Manitoba must join with the rest of the country in expanding CPP
Jun 24, 2016
On Monday, June 20, 2016, Canada’s finance minister, Bill Morneau, and eight provincial ministers signed an agreement in principle to expand the Canada Pension Plan (CPP). This is a huge step forward to ensure retirement security for all Canadians. The labour movement, including the MGEU with our National Union (NUPGE), have been lobbying for some time on the expansion of CPP and viable pensions for all Canadians.
The deal proposes that starting in 2019, all working Canadians will be paying more into the CPP in return for a larger benefit. The current contribution rate for CPP is set at 4.95% for both employees and employers. This rate has been in effect since 2003. Under the proposal, this rate will gradually increase to 5.95% starting in January 2019.
Many details are still to be worked out in the plan,
but this is what has been proposed:
- Currently, employees and employers pay 4.95% in contributions on earnings over the Year’s Basic Exemption (YBE) of $3500 up to the Year’s Maximum Pensionable Earnings (YMPE) of $54,900. Under the proposal, the YMPE will increase by 50% to $82,700.
- The CPP currently replaces 25% of earnings up to the $54,900 maximum. The new plan will replace one third of earnings up to the new maximum.
- An increase to your CPP retirement pension for those who contribute the extra 1% after 2019.
- The increase to contributions will not erode RRSP room.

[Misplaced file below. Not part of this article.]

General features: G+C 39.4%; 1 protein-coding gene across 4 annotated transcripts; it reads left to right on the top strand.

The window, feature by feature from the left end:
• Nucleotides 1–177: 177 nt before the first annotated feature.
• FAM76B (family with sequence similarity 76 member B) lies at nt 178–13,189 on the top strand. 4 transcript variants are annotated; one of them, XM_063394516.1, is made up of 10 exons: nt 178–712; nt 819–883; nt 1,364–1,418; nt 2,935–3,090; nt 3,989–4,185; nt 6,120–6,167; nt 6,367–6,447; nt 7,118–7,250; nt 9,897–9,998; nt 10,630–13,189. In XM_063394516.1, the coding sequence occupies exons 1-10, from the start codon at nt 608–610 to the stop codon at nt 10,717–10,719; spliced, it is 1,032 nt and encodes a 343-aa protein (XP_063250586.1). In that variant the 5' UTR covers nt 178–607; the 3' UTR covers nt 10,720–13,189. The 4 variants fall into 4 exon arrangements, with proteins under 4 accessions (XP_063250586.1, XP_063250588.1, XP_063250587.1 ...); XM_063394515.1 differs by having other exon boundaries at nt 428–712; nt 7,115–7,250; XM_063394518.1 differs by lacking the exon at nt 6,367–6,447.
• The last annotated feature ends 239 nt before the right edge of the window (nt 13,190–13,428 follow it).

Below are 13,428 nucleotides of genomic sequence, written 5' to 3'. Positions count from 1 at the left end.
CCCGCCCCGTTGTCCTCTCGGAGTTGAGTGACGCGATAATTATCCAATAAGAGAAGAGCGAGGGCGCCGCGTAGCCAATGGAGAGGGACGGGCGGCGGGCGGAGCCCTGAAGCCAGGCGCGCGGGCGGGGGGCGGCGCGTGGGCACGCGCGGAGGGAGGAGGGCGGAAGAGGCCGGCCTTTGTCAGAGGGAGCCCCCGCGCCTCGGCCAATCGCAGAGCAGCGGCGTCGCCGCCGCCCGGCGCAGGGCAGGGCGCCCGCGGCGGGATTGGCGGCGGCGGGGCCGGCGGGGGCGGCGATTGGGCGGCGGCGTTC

Who benefits the most from this plan?
- Employees who do not have a work pension plan.
- Those at the beginning to mid-point in their careers.
- Those who do not have the investment knowledge or the ability to contribute to a pension on their own.
- Employee groups who have struggled to negotiate increases in pension contributions with their employer. With the expanded CPP, both the employee and the employer will be required to pay an additional 1% in contributions into the plan.
As a result of this agreement, the plan to roll out the Ontario Retirement Pension Plan (ORPP) will be disbanded. The ORPP would have forced all eligible employees and employers in Ontario to contribute to the plan at a matching contribution rate of 1.9% of an employee’s annual income up to $90,000.
Some critics have argued that this decision will hinder those whose income is above the maximum limit by forcing them to contribute to the CPP, rather than having the disposable income to invest on their choosing. However, given the need for pension reforms in Canada to respond to the global economic situation and considering the CPP’s investment power and structure, expanding the CPP is a viable option for all Canadians.
It is for this reason that the Canadian labour movement has lobbied the federal government for many years to expand CPP. Unfortunately, those calls to action fell on deaf ears until now. And while these newly announced changes are a great start, it’s clear more must be done. Stagnant wages and a decrease in the number of workplace pensions over the last few decades means that more and more retirees are left without adequate retirement savings.
Recently, our President, Michelle Gawronsky, wrote to the Finance
Minister urging him to sign onto the deal. Yet, Manitoba remains one of only
two provinces who chose not to sign the CPP agreement. We are hopeful that with
adequate education on this topic, the Minister will see how important this
agreement is for the average Manitoban, so that we can join with the rest of
the country in expanding the CPP.
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